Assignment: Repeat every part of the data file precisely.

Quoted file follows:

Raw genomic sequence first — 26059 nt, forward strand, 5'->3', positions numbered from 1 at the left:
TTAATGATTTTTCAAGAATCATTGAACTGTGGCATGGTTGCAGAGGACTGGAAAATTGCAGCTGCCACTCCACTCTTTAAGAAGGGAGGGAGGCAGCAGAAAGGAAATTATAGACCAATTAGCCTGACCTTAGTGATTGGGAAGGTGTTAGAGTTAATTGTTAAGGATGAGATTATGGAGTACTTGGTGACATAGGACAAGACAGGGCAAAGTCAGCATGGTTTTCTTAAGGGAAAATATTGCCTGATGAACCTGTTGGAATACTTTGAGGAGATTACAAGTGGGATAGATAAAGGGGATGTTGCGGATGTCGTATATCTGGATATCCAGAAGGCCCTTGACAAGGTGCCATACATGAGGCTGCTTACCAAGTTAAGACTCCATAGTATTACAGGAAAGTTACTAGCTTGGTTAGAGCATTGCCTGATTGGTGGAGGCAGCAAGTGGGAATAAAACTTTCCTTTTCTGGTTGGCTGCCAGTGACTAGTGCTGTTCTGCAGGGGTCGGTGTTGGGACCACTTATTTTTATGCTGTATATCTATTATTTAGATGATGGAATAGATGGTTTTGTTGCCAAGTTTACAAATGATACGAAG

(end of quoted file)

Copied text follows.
Raw genomic sequence first — 26059 nt, forward strand, 5'->3', positions numbered from 1 at the left:
TTAATGATTTTTCAAGAATCATTGAACTGTGGCATGGTTGCAGAGGACTGGAAAATTGCAGCTGCCACTCCACTCTTTAAGAAGGGAGGGAGGCAGCAGAAAGGAAATTATAGACCAATTAGCCTGACCTTAGTGATTGGGAAGGTGTTAGAGTTAATTGTTAAGGATGAGATTATGGAGTACTTGGTGACATAGGACAAGACAGGGCAAAGTCAGCATGGTTTTCTTAAGGGAAAATATTGCCTGATGAACCTGTTGGAATACTTTGAGGAGATTACAAGTGGGATAGATAAAGGGGATGTTGCGGATGTCGTATATCTGGATATCCAGAAGGCCCTTGACAAGGTGCCATACATGAGGCTGCTTACCAAGTTAAGACTCCATAGTATTACAGGAAAGTTACTAGCTTGGTTAGAGCATTGCCTGATTGGTGGAGGCAGCAAGTGGGAATAAAACTTTCCTTTTCTGGTTGGCTGCCAGTGACTAGTGCTGTTCTGCAGGGGTCGGTGTTGGGACCACTTATTTTTATGCTGTATATCTATTATTTAGATGATGGAATAGATGGTTTTGTTGCCAAGTTTACAAATGATACGAAG